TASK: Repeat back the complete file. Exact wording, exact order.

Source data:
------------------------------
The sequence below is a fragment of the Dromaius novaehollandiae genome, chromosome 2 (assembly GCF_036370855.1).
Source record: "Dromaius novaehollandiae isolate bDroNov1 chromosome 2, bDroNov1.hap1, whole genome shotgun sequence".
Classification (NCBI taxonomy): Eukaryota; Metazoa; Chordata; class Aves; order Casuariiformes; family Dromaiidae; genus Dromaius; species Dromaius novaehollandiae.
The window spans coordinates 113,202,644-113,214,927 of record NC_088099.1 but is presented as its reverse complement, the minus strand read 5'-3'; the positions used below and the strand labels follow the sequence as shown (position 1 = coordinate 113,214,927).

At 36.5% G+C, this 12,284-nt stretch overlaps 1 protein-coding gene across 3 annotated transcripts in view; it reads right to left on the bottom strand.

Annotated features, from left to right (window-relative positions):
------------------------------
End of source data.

The sequence below is a fragment of the Dromaius novaehollandiae genome, chromosome 2 (assembly GCF_036370855.1).
Source record: "Dromaius novaehollandiae isolate bDroNov1 chromosome 2, bDroNov1.hap1, whole genome shotgun sequence".
Classification (NCBI taxonomy): Eukaryota; Metazoa; Chordata; class Aves; order Casuariiformes; family Dromaiidae; genus Dromaius; species Dromaius novaehollandiae.
The window spans coordinates 113,202,644-113,214,927 of record NC_088099.1 but is presented as its reverse complement, the minus strand read 5'-3'; the positions used below and the strand labels follow the sequence as shown (position 1 = coordinate 113,214,927).

At 36.5% G+C, this 12,284-nt stretch overlaps 1 protein-coding gene across 3 annotated transcripts in view; it reads right to left on the bottom strand.

Annotated features, from left to right (window-relative positions):